Lexington has made huge strides toward becoming a more walkable city. But one lesson of this dreadful winter is that we must do a better job of being walkable in all weather.
As snowstorm followed snowstorm and frigid temperatures settled in, miles of Lexington's sidewalks became all but impassable for days, if not weeks.
Citizens who choose, or must, walk to work, to school to bus stops or to exercise themselves or their animals struggled to avoid injury. Too many of them wound up walking on the slushy edge of streets to get off icy sidewalks.
Lexington has an ordinance that requires property owners to remove snow and ice but it is rarely enforced. Enforcement is probably not the the primary answer to this problem but education could be.
With this winter fresh in our collective memory, this is the moment to begin planning how to encourage private property owners — particularly in areas that have regular foot traffic — to remove snow next winter.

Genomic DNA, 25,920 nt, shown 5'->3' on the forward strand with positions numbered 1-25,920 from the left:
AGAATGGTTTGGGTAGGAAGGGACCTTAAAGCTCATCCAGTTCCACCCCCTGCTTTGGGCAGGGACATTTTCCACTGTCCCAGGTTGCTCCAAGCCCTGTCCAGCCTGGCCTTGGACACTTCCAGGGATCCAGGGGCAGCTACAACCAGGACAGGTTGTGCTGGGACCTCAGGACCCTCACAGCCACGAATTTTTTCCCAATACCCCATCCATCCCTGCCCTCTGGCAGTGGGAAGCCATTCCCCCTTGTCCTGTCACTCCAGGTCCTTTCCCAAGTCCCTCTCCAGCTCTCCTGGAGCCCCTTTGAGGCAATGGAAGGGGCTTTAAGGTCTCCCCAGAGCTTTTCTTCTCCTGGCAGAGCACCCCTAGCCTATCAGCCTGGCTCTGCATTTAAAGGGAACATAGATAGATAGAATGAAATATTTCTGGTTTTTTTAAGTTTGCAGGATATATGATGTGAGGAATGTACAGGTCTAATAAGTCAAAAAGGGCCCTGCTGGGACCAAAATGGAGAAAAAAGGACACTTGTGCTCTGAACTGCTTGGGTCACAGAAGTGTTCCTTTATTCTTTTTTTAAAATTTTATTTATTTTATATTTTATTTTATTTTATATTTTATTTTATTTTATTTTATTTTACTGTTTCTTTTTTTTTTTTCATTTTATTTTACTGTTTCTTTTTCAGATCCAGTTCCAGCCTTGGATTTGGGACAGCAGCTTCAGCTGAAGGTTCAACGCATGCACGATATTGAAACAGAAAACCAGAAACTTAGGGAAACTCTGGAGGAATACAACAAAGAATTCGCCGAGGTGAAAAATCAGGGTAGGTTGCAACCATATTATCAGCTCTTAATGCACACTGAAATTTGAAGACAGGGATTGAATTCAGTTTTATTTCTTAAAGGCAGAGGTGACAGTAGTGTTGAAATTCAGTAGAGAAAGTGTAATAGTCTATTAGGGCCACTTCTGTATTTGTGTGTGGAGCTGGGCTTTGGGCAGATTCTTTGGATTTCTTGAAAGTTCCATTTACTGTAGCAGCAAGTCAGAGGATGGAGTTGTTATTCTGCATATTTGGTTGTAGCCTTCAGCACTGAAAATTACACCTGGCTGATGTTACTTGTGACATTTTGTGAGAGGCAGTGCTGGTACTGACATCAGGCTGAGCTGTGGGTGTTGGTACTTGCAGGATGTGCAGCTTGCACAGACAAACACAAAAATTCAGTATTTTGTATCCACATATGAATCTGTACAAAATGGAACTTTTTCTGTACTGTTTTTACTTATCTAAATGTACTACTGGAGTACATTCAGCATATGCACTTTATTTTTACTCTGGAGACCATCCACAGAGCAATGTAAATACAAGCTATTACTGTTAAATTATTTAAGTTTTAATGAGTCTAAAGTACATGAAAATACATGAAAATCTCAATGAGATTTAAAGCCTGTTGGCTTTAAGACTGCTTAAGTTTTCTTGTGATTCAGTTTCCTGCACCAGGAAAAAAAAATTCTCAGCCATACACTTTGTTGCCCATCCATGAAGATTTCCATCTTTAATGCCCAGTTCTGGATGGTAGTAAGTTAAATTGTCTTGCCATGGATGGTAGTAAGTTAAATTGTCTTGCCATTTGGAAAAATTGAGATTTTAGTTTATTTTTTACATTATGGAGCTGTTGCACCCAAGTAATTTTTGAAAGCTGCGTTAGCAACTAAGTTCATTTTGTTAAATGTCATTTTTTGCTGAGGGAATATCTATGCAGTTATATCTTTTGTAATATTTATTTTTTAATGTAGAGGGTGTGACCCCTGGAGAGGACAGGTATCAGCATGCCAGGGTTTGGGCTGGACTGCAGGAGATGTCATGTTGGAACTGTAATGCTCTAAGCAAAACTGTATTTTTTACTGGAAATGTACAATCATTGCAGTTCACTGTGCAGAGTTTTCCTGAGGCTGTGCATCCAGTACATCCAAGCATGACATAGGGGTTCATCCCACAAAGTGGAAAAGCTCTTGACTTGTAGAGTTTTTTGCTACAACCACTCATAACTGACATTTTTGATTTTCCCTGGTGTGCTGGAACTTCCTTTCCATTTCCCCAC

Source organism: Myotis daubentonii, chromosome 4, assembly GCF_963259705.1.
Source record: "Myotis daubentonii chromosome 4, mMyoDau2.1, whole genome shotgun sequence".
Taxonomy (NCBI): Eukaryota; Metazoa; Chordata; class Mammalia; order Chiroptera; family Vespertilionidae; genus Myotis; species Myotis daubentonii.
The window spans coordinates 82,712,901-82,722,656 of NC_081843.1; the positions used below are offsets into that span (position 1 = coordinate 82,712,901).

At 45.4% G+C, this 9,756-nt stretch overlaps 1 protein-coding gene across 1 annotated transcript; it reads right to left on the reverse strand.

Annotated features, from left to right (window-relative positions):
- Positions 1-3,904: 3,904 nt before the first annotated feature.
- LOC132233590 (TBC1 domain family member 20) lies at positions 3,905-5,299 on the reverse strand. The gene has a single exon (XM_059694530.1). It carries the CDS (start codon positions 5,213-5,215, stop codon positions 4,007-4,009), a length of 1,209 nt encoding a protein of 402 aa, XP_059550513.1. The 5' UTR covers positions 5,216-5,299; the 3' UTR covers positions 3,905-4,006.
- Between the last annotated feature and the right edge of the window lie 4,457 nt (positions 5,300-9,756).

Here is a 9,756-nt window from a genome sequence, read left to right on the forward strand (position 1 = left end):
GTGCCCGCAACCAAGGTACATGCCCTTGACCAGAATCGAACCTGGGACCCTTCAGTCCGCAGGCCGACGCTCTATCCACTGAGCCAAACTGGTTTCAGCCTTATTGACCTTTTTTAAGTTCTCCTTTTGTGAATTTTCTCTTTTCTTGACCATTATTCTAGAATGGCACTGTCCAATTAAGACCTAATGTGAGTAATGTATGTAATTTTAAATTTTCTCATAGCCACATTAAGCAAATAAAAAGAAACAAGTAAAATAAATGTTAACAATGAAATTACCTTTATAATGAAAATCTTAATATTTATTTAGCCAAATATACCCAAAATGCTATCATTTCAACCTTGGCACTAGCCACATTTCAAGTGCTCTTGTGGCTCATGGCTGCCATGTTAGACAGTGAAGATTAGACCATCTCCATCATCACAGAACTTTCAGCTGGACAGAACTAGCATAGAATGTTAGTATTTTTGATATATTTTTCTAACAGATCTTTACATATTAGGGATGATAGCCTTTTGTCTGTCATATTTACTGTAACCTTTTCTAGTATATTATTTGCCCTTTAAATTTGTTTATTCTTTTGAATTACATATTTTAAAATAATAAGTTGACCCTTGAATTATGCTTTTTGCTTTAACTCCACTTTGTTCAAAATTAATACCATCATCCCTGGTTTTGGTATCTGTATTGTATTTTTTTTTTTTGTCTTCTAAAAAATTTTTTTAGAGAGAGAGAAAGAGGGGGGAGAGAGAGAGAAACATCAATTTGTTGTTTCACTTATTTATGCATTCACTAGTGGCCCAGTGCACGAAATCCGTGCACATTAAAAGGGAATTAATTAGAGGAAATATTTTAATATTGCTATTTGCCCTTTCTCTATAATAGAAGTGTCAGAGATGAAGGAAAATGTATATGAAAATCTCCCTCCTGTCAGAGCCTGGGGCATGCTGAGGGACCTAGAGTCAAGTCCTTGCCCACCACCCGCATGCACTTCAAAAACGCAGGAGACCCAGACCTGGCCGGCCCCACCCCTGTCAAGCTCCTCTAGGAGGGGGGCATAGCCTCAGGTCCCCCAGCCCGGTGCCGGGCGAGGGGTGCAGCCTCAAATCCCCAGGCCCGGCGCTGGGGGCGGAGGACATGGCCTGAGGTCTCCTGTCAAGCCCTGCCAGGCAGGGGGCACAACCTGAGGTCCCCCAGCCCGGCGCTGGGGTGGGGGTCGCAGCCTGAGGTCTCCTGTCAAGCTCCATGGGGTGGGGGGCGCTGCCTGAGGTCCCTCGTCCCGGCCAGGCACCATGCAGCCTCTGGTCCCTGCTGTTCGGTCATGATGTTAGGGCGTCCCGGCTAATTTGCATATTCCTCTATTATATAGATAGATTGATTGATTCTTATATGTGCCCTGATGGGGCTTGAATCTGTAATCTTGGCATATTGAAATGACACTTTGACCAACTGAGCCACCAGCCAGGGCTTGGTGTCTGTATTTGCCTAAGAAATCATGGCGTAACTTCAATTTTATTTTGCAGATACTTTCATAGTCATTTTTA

This issue overlaps several areas of local government. The Bicycle-Pedestrian Commission, code enforcement, and those charged with assuring access for the disabled all have a role to play. In the private sector, neighborhood organizations, walking and cycling enthusiasts, advocates for people with disabilities and the business community should be involved.
We don't have a roadmap for who should take charge or what needs to be done. But it is time to initiate a public discussion about how to make Lexington a walkable city 12 months of the year.